And again, if the Blessed Virgin did not possess the use of reason at the moment of her Immaculate Conception, the extraordinary initial Grace conferred upon her at that moment would have remained passive and inactive until such time as her reason awakened, and, by a conscious act, the initial Grace had been quickened into life and activity in her soul. When we consider how marvellous that initial Grace was, and how unique amongst God's creatures was the soul upon which it had been conferred, it appears impossible that it should have remained dormant and without energy even for one instant, but demanded from the beginning that other privilege of being used, because the soul that received the Grace had also received, at the same instant, the use of reason. 20

It is useless to object that, in granting this privilege to the Mother, we lessen the dignity of the Son, Jesus Christ had an absolute right to it. His Blessed Mother had no such right. The privilege, like every other Grace she received, was the outcome of God's love of, and preference for, her whom He had chosen from eternity to be His Mother.

Whether the privilege was permanent, or whether it was only a transient enlightenment, as Cajetan holds it to have been, is a question upon which theologians are divided. St. Francis de Sales, 21 St. Alphonsus, 22 and St. Bernardine of Siena, 23 are in favour of the opinion that our Lady enjoyed the use of reason habitually throughout her life, from the instant when she first began to use her rational faculties in the womb of St. Anne. Father Terrien supports this teaching; 24 so also does Father Hugon, who bases his teaching upon the nature of the initial Grace which our Blessed Lady received. It was so unique, so extraordinary, that it could not remain inactive as it would have done if the use of reason had been only a passing gift, a transient illumination. Grace so extraordinary demanded the continual use of our Lady's rational powers, if she was to satisfy her ardent desire for sanctity which that initial Grace had awakened in her soul. And why should God take back what He had given ? His graces and gifts, as St. Paul tells us, " are without repentance." 25 What God has once freely bestowed upon a soul for its sanctification and perfection is never withdrawn by Him, unless, as it were, He is forced to take back His gifts because the soul despises them. It is not more difficult for Him to preserve habitually in the soul a privilege He has once conferred upon it; and, granted that He endowed her who was to be His Mother " in the fulness of time " with the use of reason and free-will long before such use was due, it was a privilege she enjoyed because of His love for her. Why should God refuse to make that privilege habitual? Would not the continual use of reason make for our Blessed Lady's greater perfection, and render her more worthy of being the Mother of God ? And does not the Angelic Doctor teach that " everything that was by way of a perfection should be found in the Most Holy Virgin" ? 26 By the continual use of her rational powers Mary was made capable of meriting continually still greater Grace, until at last she was hailed by God's messenger as Gratia plena, Full of Grace."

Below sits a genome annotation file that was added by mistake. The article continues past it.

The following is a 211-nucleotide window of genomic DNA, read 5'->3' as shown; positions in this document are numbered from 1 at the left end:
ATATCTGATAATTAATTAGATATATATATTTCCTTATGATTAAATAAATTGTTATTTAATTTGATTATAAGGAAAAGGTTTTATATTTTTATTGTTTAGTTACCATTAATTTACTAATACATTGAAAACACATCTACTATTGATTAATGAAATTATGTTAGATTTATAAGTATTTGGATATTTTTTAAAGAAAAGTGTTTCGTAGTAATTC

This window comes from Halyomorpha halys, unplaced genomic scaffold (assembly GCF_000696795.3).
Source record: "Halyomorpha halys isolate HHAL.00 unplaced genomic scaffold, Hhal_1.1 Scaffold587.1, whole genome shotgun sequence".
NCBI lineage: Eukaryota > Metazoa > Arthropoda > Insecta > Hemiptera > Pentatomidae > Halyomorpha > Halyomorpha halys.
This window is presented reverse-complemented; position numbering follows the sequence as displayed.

1 Cf. Terrien, op. cit. y vol. ii., pp. 1-9; Hugon, op. cit. 9 pp. 21-32.

2 Sum. Theol., IIIa  Pars, Q. XXVII, A. 1.

3 Summa, pars iv., tit. 15, c. 10, De Triplici Gen. Grat., 2 ap. Terrien, op. cit. p vol. i., p. 308.

De Myst. Vit. Christi, d. 4, s. 1.

5 Cf. Terrien, op. cit.  pp. 309-330.

6 i. 44.

7 Serm. 30, in Nat. Domini. Pat. Lat. vol. liv., 232.

8 Sum. TheoL, II.-II, Q. CLXXIII, A. 2.

9 " Sanctificatio Virginis Mariӕ . . . fuit in momento formato corpore et anima creata, quia tunc fuit rationalis, et, capax sanctificationis, fuit sanctificata " (Sermo de Conceptione Virg. Mariӕ op. cit., p. 157).

10 Serm. 38, For the Feast of the Presentation.

11 Glories of Mary, part ii., dis. 3.

12 De Myst. Vit. Christi, d. 4, s. 7.

13 Serm. 4, De Concept. B. Mariӕ.

14 Comm. in IIIa Pars, Q. XXVII, A. 3.

15 Theol. Mentis et Cordis, lib. x., diss. 6, c. i., sp. 2.

16 Op. cit., Conf. 93.

17 Sum. TheoL, IIIa Pars, Q. XXVII, A. 3.

18 Comm. in IIIa Pars, Q. XXVII, A. 3

19 Sum. Theol, IIIa. Pars, Q. XXXIV., A. 3.

20 Cf. Hugon, op. cit., pp. 38-43; Terrien, op. cit., vol. ii., 1. v. c. 1.

21 Serm. 16, For the Feast of the Presentation.

22 Ut supra.

23 Ut supra.

24 Op. cit., vol. ii., p. 30.

25 Rom. xi. 29.

26 iv., diss. 30, Q. II, art. i., sol. 1.